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I have the following and am asked to evaluate it (I've posted this question elsewhere but I have a new worry with evaluating the function).

$[[\lambda f.\lambda m. f(m + m^2))]([\lambda n.2n])](3)$

I'm worried about mis-evaluating this because I'm putting brackets in the wrong place.

Here's my reasoning thus far.

  1. I bind $\lambda n.2n$ to $f$ to get the following:

$[[\lambda m.[\lambda n.2n](m+m^2)](3).$

  1. Then I bind $(m+m^2)$ to $n$ to get the following:

$[\lambda m.2(m+m^2)](3)$

  1. And then finally I bound (3) to $m$ to get this:
    $2(3+3^2)$ which equals 36.

I'm worried that at (2) I should bind THREE to $m$ and gotten this instead:
$\lambda n.2n(3+3^2)$ and THIS should be my end result.

Does anyone have any thoughts, tips, suggestions or see any mistakes or anything? Help would be greatly appreciated; I'm really struggling with Lambda Calculus stuff.

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Sorry for such a late response. I hope it at last helps others if you already figured everything out.

There is a Church-Rosser theorem which deals with your concern exactly. It states that the order of reductions is irrelevant and if we apply, say, $2$ different reductions to the expression yielding $2$ different resulting expressions, then there must be an expression that is reachable from both of them. In your example, $24$ will be reachable no matter what we decide on step $2$.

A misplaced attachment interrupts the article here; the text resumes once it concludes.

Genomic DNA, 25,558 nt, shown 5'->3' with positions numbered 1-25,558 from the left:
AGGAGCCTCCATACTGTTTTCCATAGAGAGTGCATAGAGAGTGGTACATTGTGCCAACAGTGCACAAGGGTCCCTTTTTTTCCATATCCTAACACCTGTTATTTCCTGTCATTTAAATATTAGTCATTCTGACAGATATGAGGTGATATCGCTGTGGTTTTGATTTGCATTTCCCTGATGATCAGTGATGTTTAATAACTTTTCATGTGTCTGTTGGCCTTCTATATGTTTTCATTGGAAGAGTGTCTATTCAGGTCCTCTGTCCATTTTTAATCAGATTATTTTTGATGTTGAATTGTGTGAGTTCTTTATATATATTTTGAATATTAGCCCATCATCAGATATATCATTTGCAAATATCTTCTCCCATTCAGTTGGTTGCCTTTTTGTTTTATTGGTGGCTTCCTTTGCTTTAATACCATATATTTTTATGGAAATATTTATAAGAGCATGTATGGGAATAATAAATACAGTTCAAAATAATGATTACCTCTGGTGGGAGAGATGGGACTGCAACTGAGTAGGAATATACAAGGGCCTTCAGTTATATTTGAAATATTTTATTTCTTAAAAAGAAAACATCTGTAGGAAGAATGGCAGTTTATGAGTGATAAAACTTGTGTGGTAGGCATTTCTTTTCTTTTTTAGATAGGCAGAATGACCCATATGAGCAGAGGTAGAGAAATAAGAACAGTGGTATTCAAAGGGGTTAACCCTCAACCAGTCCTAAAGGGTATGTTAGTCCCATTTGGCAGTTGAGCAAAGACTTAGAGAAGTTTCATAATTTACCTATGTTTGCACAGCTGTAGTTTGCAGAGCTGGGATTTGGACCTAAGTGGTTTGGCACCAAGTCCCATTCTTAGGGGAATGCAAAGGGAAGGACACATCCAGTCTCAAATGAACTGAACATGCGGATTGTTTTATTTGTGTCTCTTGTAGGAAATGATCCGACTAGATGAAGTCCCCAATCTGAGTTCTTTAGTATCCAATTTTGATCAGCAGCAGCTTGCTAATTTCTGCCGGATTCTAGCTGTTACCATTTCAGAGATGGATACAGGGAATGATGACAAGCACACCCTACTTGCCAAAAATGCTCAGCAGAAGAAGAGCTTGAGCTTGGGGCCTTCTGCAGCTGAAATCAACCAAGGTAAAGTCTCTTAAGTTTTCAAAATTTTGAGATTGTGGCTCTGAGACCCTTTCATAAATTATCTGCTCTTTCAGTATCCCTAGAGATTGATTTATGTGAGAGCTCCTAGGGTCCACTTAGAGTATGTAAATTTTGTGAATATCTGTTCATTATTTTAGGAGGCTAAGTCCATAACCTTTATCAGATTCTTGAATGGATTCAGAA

Let us now discuss your steps. Almost all of your reductions are done correctly (except the one you worry about), and I am quite sure that $2(3+3^2)$ is $24$ and not $36$ :).

You say that you worry about substituting $3$ for $m$ in the expression $[\lambda m.[\lambda n.2n](m+m^2)]$, but you then make a mistake in doing so (you forget brackets around $\lambda n.2n$). The result should be \begin{equation} [\lambda n.2n](3+3^2) \end{equation} which is then also $24$.

Leaving out those brackets changed the semantics of your expression because by definition $\lambda$ goes as far as possible, so by removing those brackets you were left with just the $\lambda$-abstraction $\lambda n. 2n(3+3^2)$ but it was supposed (all along through task) to be the application of $\lambda n. 2n$ onto $(3+3^2)$.

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  • $\begingroup$ For the untyped lambda calculus, I believe you only have that every path leaves the normal form reachable (if it exists), not that every path reaches it. $\endgroup$ – Mjiig Aug 20 '18 at 13:48
  • $\begingroup$ You are right. I will correct my response $\endgroup$ – Sandro Lovnički Aug 20 '18 at 13:53

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